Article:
But everything has changed this year. Injuries forced manager Cito Gaston to move the 31-year-old Tallet out of the bullpen and into the rotation in mid-April, and it's paid dividends quickly. The left-hander has given the Blue Jays several good starts, the latest coming on Monday in a 4-1 loss to Baltimore.
Tallet held the Orioles to two runs and seven hits in six innings and kept the slumping Blue Jays in the game. The offense just wasn't able to pitch in.
"We're going through a tough time," Tallet said. "It's just one of those times. I made a mistake in the fourth inning and left a pitch that [Gregg Zaun] could handle, and it was the difference in the game. You don't want to think it is, but it was."
Gaston was concerned about his offense's problems with timely hitting, but was fine with Tallet.
He pitched well," Gaston said. "If you give up two runs, that's not bad at all."
Tallet stepped into the rotation on April 18 and made his first start in three years to fill in for Jesse Litsch, who went onto the disabled list with elbow/forearm soreness. The left-hander has been solid since then, giving up three earned runs or less in seven of the eight starts.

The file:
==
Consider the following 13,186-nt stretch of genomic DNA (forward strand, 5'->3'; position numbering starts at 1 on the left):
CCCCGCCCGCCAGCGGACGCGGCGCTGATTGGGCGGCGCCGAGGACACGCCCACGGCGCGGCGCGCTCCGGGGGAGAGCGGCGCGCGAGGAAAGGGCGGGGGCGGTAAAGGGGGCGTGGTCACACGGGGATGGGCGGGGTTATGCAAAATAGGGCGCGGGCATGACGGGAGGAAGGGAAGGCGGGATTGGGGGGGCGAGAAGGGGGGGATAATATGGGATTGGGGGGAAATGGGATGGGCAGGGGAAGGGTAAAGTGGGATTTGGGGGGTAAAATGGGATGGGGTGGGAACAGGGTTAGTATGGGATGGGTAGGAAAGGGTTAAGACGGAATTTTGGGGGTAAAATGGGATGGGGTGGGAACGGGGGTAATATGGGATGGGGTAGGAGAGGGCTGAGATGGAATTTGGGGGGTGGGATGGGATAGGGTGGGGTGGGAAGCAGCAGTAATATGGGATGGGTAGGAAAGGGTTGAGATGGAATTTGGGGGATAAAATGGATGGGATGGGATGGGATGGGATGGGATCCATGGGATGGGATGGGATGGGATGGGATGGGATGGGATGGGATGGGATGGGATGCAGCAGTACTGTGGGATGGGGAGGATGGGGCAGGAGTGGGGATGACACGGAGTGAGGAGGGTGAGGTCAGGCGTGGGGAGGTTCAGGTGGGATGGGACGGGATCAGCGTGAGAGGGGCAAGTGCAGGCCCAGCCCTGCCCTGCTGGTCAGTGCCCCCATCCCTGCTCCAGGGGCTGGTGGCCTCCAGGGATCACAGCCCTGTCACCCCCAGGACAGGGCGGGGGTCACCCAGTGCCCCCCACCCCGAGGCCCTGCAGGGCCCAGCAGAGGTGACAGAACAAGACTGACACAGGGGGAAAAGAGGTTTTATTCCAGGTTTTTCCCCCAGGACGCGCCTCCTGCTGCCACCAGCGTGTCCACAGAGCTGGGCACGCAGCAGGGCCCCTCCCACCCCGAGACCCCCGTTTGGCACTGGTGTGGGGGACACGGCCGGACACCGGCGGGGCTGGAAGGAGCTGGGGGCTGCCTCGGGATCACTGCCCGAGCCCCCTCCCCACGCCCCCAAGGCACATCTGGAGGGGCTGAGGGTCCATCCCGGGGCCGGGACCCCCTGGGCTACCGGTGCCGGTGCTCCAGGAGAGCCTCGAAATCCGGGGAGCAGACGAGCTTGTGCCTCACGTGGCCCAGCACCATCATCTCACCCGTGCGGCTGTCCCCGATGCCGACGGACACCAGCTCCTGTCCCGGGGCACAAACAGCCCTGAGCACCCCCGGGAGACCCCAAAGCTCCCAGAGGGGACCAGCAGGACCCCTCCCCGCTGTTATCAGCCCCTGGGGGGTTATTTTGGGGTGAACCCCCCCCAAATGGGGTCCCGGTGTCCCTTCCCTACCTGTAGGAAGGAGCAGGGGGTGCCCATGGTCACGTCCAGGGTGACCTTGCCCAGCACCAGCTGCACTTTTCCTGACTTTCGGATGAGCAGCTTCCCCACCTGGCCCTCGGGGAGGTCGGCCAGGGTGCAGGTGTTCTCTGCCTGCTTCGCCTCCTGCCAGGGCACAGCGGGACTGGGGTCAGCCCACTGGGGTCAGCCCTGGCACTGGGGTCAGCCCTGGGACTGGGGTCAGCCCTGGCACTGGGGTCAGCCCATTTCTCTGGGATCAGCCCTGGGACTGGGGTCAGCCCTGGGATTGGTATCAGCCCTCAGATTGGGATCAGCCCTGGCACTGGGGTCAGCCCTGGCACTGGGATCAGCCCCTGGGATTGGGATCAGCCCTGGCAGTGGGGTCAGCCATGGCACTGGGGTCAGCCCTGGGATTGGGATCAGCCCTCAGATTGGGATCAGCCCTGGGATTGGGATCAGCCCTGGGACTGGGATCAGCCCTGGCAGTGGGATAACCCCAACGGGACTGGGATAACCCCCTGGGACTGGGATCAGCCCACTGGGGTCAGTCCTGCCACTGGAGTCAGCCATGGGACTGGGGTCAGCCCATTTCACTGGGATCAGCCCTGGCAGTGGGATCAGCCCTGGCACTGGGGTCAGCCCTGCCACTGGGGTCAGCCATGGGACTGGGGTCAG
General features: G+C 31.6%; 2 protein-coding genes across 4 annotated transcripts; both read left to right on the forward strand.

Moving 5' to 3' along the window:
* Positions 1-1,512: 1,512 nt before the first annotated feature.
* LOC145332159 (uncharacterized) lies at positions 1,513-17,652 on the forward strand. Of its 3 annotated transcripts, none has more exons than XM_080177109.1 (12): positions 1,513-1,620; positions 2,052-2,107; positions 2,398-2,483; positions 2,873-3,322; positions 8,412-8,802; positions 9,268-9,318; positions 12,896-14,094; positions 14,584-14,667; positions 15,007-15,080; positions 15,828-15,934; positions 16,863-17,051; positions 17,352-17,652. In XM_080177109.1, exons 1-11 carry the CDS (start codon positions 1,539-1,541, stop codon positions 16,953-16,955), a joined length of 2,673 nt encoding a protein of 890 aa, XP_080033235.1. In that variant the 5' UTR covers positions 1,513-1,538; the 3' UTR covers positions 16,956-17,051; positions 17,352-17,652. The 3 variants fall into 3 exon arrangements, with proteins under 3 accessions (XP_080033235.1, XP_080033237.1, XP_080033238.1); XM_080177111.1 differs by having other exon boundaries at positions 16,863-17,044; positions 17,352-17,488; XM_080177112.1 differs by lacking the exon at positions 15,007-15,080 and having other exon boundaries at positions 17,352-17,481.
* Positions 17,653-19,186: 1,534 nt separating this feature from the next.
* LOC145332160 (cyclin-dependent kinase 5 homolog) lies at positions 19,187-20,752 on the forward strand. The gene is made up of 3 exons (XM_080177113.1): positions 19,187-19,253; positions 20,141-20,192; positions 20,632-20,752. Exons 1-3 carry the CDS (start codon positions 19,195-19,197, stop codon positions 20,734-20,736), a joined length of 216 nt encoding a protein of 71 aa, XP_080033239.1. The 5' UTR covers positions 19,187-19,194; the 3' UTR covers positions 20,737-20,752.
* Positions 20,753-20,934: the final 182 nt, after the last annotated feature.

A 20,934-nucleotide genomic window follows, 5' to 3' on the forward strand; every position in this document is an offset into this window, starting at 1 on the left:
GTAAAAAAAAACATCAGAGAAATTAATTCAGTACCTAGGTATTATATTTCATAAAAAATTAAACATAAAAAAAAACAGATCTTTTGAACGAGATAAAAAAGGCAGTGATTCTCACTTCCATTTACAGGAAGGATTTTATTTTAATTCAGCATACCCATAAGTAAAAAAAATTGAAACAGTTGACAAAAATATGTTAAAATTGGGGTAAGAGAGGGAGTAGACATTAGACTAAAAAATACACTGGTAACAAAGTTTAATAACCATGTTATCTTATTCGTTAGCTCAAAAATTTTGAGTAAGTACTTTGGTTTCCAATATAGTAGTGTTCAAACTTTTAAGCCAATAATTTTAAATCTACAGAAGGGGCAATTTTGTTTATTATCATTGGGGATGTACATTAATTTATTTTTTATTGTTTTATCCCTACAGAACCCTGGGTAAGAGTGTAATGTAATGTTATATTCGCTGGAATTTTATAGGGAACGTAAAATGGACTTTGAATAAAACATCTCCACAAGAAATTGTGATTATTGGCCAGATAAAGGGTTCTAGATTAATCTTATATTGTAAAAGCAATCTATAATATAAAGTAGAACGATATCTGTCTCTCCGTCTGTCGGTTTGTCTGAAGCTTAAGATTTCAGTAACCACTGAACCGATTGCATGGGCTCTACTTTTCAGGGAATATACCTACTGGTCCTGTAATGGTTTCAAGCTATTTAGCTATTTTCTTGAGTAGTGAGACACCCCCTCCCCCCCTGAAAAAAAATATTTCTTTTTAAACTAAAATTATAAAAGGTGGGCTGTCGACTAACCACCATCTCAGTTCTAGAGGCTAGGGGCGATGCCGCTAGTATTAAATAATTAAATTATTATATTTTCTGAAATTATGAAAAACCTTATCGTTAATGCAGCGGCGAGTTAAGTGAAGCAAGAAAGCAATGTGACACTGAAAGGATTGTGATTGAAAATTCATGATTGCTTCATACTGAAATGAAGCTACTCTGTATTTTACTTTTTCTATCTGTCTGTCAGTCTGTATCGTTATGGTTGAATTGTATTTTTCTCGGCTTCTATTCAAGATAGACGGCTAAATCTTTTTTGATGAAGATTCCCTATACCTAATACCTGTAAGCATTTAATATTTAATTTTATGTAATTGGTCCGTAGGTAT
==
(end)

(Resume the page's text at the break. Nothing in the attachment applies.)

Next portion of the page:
He has a 2-3 record in those eight starts, but gave up two earned runs in two of the three defeats.
Tallet said earlier this season that he expected to get used to being a starter. Eight of his 12 appearances in 2009 have been starts.
"It will become a little easier, because your body gets adjusted," Tallet said in an April interview. "More than anything, your arm gets adjusted to throwing more pitches, and in between starts, maybe not throwing quite as much."
Injuries have shaken up the Toronto starting rotation, and the question is what will happen when everyone returns. But Tallet has become a strong starter for now and works hard to get better.
"I started this [losing streak] in Boston, and I was trying to do everything I could to stop it," Tallet said quietly after Monday's loss. "I just wasn't able to."
Jeff Seidel is a contributor to MLB.com. This story was not subject to the approval of Major League Baseball or its clubs.